sample customer persona
Sample customer persona

There are tools available to help you with quickly sketching a customer persona like Xtensio, Hubspot, etc.

3. Map out the customer journey stages and identify touchpoints

It’s time to create the stages in your framework for your customer journey map. Depending on your industry, the stages may vary, but a typical one has 5 stages as we mentioned above.

After you have the stages, identify all the touchpoints and include them in your framework. Touchpoint is an interaction a customer can have with the brand throughout their journey.

touchpoints
Common touchpoints along the customer journey (Source: Survey Monkey)

In this step, you can put yourself in the customer’s shoes to understand their journey. Try asking yourself:

“Where do I go (and how do I get there) when…”

…I have a problem (that your product/company solves)?

…I find the product or business that may solve my problem?

…I’m making my purchase decision?

…I reach out to the business for support after the purchase?

…I make my next purchase for similar products?

Another technique is to use data tools like Google Analytics to gain insight into the typical customer journey with the Behavior Flow report. The reports show exactly where the majority of users stop and leave, and the common flow of customers with touchpoints.

behavior flow report
Behavior Flow report in Google Analytics

4. Bring your data together to find pain points

After you’ve created the framework for the journey, it’s time to combine the data from customer personas. The main goal of this step is to identify pain points and see the gap(s) in your customer experience.

Here are useful collections you can ask to understand your customers and figure out the pain points that are preventing them from making purchases:

  • What is my customer thinking and feeling at each stage/ touchpoint?
  • What questions are they asking, and what actions are they taking?
  • What are their needs, expectations, and concerns for each of those points?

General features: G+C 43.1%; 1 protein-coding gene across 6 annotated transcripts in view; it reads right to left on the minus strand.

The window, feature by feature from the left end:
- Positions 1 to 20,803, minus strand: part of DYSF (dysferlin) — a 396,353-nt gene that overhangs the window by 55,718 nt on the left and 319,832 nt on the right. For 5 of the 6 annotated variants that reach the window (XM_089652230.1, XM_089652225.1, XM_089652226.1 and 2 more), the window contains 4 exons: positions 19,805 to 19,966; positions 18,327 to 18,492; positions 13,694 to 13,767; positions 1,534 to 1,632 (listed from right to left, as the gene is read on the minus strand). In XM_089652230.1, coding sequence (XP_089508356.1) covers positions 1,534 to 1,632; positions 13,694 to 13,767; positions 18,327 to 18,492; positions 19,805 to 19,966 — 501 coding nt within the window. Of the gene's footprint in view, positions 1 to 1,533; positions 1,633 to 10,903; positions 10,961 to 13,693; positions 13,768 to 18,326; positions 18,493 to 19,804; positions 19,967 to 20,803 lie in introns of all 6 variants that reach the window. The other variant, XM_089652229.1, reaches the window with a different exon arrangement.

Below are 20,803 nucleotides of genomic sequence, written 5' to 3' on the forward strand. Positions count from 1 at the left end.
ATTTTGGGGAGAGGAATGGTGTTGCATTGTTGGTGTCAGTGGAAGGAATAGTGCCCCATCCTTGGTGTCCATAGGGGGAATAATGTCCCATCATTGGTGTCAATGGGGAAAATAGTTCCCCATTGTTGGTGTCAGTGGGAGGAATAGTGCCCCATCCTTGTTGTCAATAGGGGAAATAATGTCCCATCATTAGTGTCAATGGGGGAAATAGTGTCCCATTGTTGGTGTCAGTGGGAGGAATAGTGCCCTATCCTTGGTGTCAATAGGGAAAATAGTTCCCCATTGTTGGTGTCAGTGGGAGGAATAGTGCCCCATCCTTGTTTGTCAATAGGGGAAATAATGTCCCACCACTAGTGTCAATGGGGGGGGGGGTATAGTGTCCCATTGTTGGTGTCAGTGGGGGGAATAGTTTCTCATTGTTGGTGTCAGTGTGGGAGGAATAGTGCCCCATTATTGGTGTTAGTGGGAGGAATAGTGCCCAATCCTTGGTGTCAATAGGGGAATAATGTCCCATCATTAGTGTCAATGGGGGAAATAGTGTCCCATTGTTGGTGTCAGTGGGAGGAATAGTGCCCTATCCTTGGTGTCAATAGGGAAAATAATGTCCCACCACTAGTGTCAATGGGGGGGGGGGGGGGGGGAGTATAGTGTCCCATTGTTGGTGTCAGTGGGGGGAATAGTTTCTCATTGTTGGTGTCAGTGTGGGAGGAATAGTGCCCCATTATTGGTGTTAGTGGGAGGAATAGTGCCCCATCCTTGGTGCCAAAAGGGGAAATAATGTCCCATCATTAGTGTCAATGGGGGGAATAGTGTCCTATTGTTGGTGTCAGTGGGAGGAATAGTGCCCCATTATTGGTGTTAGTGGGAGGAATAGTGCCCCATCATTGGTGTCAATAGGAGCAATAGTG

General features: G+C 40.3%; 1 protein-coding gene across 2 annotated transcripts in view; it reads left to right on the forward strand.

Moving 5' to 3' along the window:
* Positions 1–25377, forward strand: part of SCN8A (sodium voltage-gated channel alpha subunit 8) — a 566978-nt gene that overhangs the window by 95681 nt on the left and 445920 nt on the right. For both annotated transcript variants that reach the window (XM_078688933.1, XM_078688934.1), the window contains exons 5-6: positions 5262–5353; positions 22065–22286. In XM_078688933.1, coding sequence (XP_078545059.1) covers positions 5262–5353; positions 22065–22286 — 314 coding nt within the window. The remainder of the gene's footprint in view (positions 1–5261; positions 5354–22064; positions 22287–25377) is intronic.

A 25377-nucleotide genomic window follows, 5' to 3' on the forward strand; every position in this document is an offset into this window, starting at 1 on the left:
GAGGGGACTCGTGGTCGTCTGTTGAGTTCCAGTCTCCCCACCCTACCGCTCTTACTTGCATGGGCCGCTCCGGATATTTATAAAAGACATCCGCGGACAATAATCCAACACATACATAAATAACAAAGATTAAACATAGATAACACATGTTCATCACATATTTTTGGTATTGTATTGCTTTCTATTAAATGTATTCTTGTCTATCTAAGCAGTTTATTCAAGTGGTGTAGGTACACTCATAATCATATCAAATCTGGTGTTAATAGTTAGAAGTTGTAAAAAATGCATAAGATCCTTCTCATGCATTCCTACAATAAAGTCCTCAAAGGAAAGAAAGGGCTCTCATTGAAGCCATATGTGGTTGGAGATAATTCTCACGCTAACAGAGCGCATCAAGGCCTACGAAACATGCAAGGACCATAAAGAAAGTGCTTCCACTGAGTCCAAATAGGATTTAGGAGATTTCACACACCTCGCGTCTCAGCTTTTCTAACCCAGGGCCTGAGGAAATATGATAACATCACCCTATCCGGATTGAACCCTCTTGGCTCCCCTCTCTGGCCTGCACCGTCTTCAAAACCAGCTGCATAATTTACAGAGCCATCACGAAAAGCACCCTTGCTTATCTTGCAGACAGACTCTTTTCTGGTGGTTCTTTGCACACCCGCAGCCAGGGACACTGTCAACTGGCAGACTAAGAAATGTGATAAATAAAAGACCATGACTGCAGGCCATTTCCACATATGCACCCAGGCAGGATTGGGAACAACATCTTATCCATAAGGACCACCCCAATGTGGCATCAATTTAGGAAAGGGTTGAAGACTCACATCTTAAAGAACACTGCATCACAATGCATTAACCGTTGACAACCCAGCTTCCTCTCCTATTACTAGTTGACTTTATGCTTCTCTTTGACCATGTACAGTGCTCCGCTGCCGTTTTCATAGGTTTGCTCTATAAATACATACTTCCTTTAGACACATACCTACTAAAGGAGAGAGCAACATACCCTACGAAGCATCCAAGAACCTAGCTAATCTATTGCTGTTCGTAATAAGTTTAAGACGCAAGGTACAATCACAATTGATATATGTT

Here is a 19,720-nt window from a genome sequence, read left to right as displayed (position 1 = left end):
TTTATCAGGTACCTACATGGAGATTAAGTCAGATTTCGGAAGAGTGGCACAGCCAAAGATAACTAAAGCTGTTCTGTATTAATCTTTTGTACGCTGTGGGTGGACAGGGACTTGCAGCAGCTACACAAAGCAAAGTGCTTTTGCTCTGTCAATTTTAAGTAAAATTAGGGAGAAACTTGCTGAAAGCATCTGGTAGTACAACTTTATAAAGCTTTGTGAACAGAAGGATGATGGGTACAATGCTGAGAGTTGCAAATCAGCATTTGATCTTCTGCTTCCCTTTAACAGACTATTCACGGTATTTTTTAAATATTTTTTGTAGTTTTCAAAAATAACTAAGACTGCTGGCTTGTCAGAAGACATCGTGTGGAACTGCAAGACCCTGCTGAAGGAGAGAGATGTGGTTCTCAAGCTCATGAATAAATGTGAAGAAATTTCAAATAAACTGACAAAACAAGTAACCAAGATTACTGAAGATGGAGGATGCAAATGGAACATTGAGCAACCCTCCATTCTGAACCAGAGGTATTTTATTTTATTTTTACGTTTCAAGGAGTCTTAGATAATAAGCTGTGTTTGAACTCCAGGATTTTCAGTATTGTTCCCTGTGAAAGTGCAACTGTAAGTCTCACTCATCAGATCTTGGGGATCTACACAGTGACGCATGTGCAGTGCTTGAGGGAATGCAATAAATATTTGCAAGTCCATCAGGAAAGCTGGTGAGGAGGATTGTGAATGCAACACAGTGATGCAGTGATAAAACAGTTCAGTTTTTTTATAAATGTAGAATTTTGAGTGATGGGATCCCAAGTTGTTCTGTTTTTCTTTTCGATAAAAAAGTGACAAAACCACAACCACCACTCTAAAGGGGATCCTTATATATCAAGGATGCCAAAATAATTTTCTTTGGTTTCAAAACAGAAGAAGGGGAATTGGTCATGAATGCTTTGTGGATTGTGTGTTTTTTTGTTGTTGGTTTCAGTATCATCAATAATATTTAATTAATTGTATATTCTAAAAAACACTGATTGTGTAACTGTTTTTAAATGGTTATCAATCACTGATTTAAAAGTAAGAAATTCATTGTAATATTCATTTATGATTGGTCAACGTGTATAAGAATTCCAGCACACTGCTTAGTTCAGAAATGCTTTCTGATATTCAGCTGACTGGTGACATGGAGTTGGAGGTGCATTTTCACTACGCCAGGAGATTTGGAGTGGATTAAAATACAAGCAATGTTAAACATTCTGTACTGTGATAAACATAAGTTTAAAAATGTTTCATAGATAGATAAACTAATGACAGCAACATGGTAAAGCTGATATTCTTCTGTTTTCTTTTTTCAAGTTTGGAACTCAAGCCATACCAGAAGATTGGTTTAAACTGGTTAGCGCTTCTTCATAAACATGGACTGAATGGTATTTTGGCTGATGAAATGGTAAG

• How are their behaviors affected by personal emotions and goals?
  • How is my business fulfilling the customer’s goals? 
  • How does their experience change as they move through the stages?
  • What are the opportunities for generating more trust and building a stronger relationship with customers?

Once you’re done identifying the pain points, put them on the journey map for the next step.

5. Analyze and fix the gap(s) in your customer experience

Now that you have an eCommerce customer journey map with all the touchpoints and pain points, it’s time to work on analyzing the gap(s). 

For example, if you see that customers leave their cart because of the complicated checkout process (too many steps or they have to register), a simplified one-page checkout may be the solution. 

To achieve the best result, it’s recommended that you carry out A/B testing. If you want to urge new registered customers to come back to your site, you can try sending a normal welcome email and another one with a discount code and observe which’s more attractive for them. Or when your email’s open rate is under average, try to personalize it by adding the recipient’s name (this is one of the most impactful words to add to your subject line). Adding recipients’ names can increase your open rate by 14%!

Converse's email subject line
Converse includes the recipient’s name in their email subject line to improve the open rate

Or if you realize that your site hasn’t been optimized for mobile, which annoys your potential customers, a mobile-friendly website may be the answer. There are various scenarios of changes that can improve your conversion rate, as long as you know the gap(s) and understand how to close or minimize them. 

Your eCommerce customer journey map can take a table form, or you can make it in a more creative way using available tools. Below you can find 2 journey maps – one in a table form, and the other has a few tweaks with drawings and colors.

Sample ecommerce customer journey map - table
A sample eCommerce customer journey map (Source: Bright Vessel)
Visualized ecommerce customer journey map
A sample visualized eCommerce customer journey map

Tools like UXPRESSIA, Smaply, Lucidchart, Venngage, … are useful in visualizing your journey map with details.

So what’s next?

Creating a customer journey map is an essential process for any business, and eCommerce is no exception. 

After identifying the gap(s), you may have plenty on hand to fix. Gaps may be discovered in different business aspects – sales, marketing, or customer support. So our advice is to check and prioritize tasks. The adjustments may not work right on the first try, but it’s ok. You can make tweaks until getting the desired results that will boost your bottom line.

Customer behavior changes constantly, which means you don’t settle with one journey map and hope it’d work forever. The best practice is to work on the mapping every few months to make sure you know what’s going on and are ready to provide customers with a smooth shopping experience.


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Content Writer. Love travelling, photography and have an interest in things business-related